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Creative Engagement With Global Housing Crises
Homes with No People, People with No Homes 

Max Rameau first drew national attention with his outspoken advocacy for the residents of Umoja Village, an emergency shanty town in Miami that housed people who couldn't afford a place to live or who had been displaced from public housing. Rameau published the book Take Back The Land: Land, Gentrification, and the Umoja Village Shantytown, which chronicles the struggles that he, other organizers, and the people who lived in Umoja faced in their efforts to achieve housing equality in Miami. The shantytown was eventually destroyed and its inhabitants displaced and forced into even more precarious living situations.

This didn't deter Rameau, in fact, he is stepping up efforts to house people in many of the houses that have been lost due to the sub-prime mortgage collapse and the violent downturn in the global economy. The article below appeared earlier this month. Rameau's continued work is deeply inspiring, and sadly necessary in more places than just in Miami.


Max Rameau says he's "matching homeless people with people-less homes." (By J. Pat Carter -- Associated Press)

Published on Monday, December 8, 2008 by Associated Press
Homes with No People, People with No Homes
Activist Moving Homeless People Into Foreclosed Houses in Miami

by Tamara Lush

MIAMI - Max Rameau delivers his sales pitch like a pro. "All tile floor!" he says during a recent showing. "And the living room, wow! It has great blinds."

But in nearly every other respect, he is unlike any real estate agent you've ever met. He is unshaven, drives a beat-up car and wears grungy cut-off sweat pants. He also breaks into the homes he shows. And his clients don't have a dime for a down payment.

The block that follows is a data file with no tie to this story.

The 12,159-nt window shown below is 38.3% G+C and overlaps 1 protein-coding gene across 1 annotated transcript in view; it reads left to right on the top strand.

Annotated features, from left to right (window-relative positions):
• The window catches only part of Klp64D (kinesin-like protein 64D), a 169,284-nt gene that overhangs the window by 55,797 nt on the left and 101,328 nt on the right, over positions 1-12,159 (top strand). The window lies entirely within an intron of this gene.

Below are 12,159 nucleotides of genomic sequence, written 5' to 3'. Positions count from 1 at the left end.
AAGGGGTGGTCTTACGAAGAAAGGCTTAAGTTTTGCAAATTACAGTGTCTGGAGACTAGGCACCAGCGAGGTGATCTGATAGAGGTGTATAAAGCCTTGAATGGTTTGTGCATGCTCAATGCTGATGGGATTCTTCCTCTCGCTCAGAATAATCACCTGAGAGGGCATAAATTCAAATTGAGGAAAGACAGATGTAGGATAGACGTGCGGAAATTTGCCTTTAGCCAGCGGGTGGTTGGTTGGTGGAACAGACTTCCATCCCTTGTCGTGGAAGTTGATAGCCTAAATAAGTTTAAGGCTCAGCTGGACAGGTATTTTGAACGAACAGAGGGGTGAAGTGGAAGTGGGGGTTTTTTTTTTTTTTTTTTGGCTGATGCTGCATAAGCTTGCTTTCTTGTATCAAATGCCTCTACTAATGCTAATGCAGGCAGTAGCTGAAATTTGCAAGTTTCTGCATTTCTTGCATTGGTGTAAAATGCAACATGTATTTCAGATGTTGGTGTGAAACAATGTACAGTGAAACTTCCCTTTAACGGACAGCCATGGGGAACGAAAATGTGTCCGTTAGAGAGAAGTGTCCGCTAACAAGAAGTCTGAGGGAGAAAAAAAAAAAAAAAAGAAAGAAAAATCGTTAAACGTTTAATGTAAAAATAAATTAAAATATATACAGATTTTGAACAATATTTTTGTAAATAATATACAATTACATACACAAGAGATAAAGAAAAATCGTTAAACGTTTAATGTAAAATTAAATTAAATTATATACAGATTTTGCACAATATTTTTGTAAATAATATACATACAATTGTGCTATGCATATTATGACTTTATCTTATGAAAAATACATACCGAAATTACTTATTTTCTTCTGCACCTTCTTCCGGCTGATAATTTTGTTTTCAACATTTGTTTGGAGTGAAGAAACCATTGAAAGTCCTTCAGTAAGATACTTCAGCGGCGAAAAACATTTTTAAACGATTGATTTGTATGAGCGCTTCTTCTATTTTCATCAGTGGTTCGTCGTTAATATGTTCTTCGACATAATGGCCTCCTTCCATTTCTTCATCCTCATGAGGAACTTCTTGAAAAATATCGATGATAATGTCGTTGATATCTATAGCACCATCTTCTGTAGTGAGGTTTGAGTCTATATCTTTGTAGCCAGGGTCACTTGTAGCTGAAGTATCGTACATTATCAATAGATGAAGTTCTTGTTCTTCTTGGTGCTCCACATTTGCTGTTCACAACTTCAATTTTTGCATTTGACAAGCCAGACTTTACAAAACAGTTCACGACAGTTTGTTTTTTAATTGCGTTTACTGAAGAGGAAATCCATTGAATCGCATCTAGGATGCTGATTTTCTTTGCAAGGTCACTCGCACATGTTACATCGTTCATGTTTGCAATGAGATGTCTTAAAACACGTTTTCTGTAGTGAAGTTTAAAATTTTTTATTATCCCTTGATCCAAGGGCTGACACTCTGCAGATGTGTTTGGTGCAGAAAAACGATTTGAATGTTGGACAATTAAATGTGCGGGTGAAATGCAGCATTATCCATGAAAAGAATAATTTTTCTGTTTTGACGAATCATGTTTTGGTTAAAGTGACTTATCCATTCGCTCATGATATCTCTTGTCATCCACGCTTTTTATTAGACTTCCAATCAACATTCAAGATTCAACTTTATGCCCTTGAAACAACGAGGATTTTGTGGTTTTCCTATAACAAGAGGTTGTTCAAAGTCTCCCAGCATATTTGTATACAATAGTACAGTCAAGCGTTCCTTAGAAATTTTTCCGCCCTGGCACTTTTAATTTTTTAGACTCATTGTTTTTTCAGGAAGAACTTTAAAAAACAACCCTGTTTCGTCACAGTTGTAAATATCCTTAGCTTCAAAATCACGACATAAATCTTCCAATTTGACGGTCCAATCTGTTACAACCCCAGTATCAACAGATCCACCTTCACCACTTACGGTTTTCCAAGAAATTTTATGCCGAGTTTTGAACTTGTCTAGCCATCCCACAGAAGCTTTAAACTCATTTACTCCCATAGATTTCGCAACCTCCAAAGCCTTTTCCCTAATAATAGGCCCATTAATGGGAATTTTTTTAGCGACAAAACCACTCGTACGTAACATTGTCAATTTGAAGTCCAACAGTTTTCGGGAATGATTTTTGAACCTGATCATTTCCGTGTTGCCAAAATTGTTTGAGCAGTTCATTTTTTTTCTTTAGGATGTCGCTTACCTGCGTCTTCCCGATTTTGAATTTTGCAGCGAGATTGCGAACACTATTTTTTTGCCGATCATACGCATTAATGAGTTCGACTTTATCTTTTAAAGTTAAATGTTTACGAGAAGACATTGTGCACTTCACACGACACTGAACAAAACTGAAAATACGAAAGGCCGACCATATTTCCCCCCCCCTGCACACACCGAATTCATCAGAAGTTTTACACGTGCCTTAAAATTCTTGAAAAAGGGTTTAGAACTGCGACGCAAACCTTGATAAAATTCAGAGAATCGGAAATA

Rameau is an activist who has been executing a bailout plan of his own around Miami's empty streets: He is helping homeless people illegally move into foreclosed homes.

"We're matching homeless people with people-less homes," he said with a grin.

Rameau and a group of like-minded advocates formed Take Back the Land, which also helps the new "tenants" with secondhand furniture, cleaning supplies and yard upkeep. So far, he has moved six families into foreclosed homes and has nine on a waiting list.

"I think everyone deserves a home," said Rameau, who said he takes no money for his work with the homeless. "Homeless people across the country are squatting in empty homes. The question is: Is this going to be done out of desperation or with direction?"

With the housing market collapsing, squatting in foreclosed homes is believed to be on the rise across the country. But squatters usually move in on their own, at night, when no one is watching. Rarely is the phenomenon as organized as Rameau's effort to "liberate" foreclosed homes.